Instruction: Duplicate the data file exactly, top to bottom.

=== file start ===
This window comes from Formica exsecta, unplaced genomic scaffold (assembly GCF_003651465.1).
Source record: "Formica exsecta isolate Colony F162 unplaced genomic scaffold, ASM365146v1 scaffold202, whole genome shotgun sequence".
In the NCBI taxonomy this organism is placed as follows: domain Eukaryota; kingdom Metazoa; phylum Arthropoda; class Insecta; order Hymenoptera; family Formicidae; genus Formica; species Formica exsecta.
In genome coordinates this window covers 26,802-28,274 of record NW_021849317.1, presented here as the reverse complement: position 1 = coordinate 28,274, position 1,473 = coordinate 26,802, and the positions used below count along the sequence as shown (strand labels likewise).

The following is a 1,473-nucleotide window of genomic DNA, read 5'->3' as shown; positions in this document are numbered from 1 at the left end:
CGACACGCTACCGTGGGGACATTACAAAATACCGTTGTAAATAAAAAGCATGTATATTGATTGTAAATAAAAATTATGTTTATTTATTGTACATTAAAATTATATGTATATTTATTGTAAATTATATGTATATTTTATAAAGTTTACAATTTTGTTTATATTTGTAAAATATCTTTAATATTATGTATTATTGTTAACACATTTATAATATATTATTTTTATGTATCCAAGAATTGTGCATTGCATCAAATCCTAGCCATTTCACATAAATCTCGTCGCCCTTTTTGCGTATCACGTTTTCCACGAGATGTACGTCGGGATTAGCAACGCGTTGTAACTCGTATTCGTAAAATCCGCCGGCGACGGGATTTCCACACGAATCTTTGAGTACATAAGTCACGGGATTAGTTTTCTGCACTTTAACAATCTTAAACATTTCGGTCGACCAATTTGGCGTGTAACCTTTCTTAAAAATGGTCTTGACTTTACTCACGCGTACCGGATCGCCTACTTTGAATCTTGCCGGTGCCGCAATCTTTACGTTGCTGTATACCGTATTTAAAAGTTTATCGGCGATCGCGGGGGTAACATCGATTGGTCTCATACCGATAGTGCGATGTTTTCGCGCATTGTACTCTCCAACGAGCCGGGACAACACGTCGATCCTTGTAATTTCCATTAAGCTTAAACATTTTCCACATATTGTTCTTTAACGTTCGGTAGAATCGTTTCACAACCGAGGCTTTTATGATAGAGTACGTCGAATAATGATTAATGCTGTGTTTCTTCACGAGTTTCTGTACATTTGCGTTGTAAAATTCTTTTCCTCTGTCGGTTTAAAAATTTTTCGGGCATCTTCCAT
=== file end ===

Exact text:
This window comes from Formica exsecta, unplaced genomic scaffold (assembly GCF_003651465.1).
Source record: "Formica exsecta isolate Colony F162 unplaced genomic scaffold, ASM365146v1 scaffold202, whole genome shotgun sequence".
In the NCBI taxonomy this organism is placed as follows: domain Eukaryota; kingdom Metazoa; phylum Arthropoda; class Insecta; order Hymenoptera; family Formicidae; genus Formica; species Formica exsecta.
In genome coordinates this window covers 26,802-28,274 of record NW_021849317.1, presented here as the reverse complement: position 1 = coordinate 28,274, position 1,473 = coordinate 26,802, and the positions used below count along the sequence as shown (strand labels likewise).

The following is a 1,473-nucleotide window of genomic DNA, read 5'->3' as shown; positions in this document are numbered from 1 at the left end:
CGACACGCTACCGTGGGGACATTACAAAATACCGTTGTAAATAAAAAGCATGTATATTGATTGTAAATAAAAATTATGTTTATTTATTGTACATTAAAATTATATGTATATTTATTGTAAATTATATGTATATTTTATAAAGTTTACAATTTTGTTTATATTTGTAAAATATCTTTAATATTATGTATTATTGTTAACACATTTATAATATATTATTTTTATGTATCCAAGAATTGTGCATTGCATCAAATCCTAGCCATTTCACATAAATCTCGTCGCCCTTTTTGCGTATCACGTTTTCCACGAGATGTACGTCGGGATTAGCAACGCGTTGTAACTCGTATTCGTAAAATCCGCCGGCGACGGGATTTCCACACGAATCTTTGAGTACATAAGTCACGGGATTAGTTTTCTGCACTTTAACAATCTTAAACATTTCGGTCGACCAATTTGGCGTGTAACCTTTCTTAAAAATGGTCTTGACTTTACTCACGCGTACCGGATCGCCTACTTTGAATCTTGCCGGTGCCGCAATCTTTACGTTGCTGTATACCGTATTTAAAAGTTTATCGGCGATCGCGGGGGTAACATCGATTGGTCTCATACCGATAGTGCGATGTTTTCGCGCATTGTACTCTCCAACGAGCCGGGACAACACGTCGATCCTTGTAATTTCCATTAAGCTTAAACATTTTCCACATATTGTTCTTTAACGTTCGGTAGAATCGTTTCACAACCGAGGCTTTTATGATAGAGTACGTCGAATAATGATTAATGCTGTGTTTCTTCACGAGTTTCTGTACATTTGCGTTGTAAAATTCTTTTCCTCTGTCGGTTTAAAAATTTTTCGGGCATCTTCCAT